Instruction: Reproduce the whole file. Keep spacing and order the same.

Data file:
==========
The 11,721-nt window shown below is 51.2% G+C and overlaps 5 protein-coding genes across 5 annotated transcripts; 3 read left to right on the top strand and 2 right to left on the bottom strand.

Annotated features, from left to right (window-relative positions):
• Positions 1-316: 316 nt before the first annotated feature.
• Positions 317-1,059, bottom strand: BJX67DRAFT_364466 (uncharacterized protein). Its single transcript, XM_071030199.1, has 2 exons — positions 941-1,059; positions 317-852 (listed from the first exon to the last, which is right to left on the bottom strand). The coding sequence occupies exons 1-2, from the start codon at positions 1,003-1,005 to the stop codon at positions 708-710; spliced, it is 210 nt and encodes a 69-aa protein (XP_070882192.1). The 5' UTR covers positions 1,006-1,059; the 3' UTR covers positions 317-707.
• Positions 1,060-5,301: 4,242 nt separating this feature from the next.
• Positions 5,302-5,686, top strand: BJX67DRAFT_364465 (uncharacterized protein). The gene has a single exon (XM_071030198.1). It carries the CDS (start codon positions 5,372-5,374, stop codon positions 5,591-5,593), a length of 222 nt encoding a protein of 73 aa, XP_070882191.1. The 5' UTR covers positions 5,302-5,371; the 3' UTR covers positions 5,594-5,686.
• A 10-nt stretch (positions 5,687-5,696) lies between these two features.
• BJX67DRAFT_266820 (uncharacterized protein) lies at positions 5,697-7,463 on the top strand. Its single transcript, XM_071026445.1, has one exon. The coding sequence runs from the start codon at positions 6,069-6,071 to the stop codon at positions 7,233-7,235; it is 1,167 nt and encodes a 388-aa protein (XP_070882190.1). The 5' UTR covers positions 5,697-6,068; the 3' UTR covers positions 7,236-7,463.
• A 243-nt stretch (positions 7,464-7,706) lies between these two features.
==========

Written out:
The 11,721-nt window shown below is 51.2% G+C and overlaps 5 protein-coding genes across 5 annotated transcripts; 3 read left to right on the top strand and 2 right to left on the bottom strand.

Annotated features, from left to right (window-relative positions):
• Positions 1-316: 316 nt before the first annotated feature.
• Positions 317-1,059, bottom strand: BJX67DRAFT_364466 (uncharacterized protein). Its single transcript, XM_071030199.1, has 2 exons — positions 941-1,059; positions 317-852 (listed from the first exon to the last, which is right to left on the bottom strand). The coding sequence occupies exons 1-2, from the start codon at positions 1,003-1,005 to the stop codon at positions 708-710; spliced, it is 210 nt and encodes a 69-aa protein (XP_070882192.1). The 5' UTR covers positions 1,006-1,059; the 3' UTR covers positions 317-707.
• Positions 1,060-5,301: 4,242 nt separating this feature from the next.
• Positions 5,302-5,686, top strand: BJX67DRAFT_364465 (uncharacterized protein). The gene has a single exon (XM_071030198.1). It carries the CDS (start codon positions 5,372-5,374, stop codon positions 5,591-5,593), a length of 222 nt encoding a protein of 73 aa, XP_070882191.1. The 5' UTR covers positions 5,302-5,371; the 3' UTR covers positions 5,594-5,686.
• A 10-nt stretch (positions 5,687-5,696) lies between these two features.
• BJX67DRAFT_266820 (uncharacterized protein) lies at positions 5,697-7,463 on the top strand. Its single transcript, XM_071026445.1, has one exon. The coding sequence runs from the start codon at positions 6,069-6,071 to the stop codon at positions 7,233-7,235; it is 1,167 nt and encodes a 388-aa protein (XP_070882190.1). The 5' UTR covers positions 5,697-6,068; the 3' UTR covers positions 7,236-7,463.
• A 243-nt stretch (positions 7,464-7,706) lies between these two features.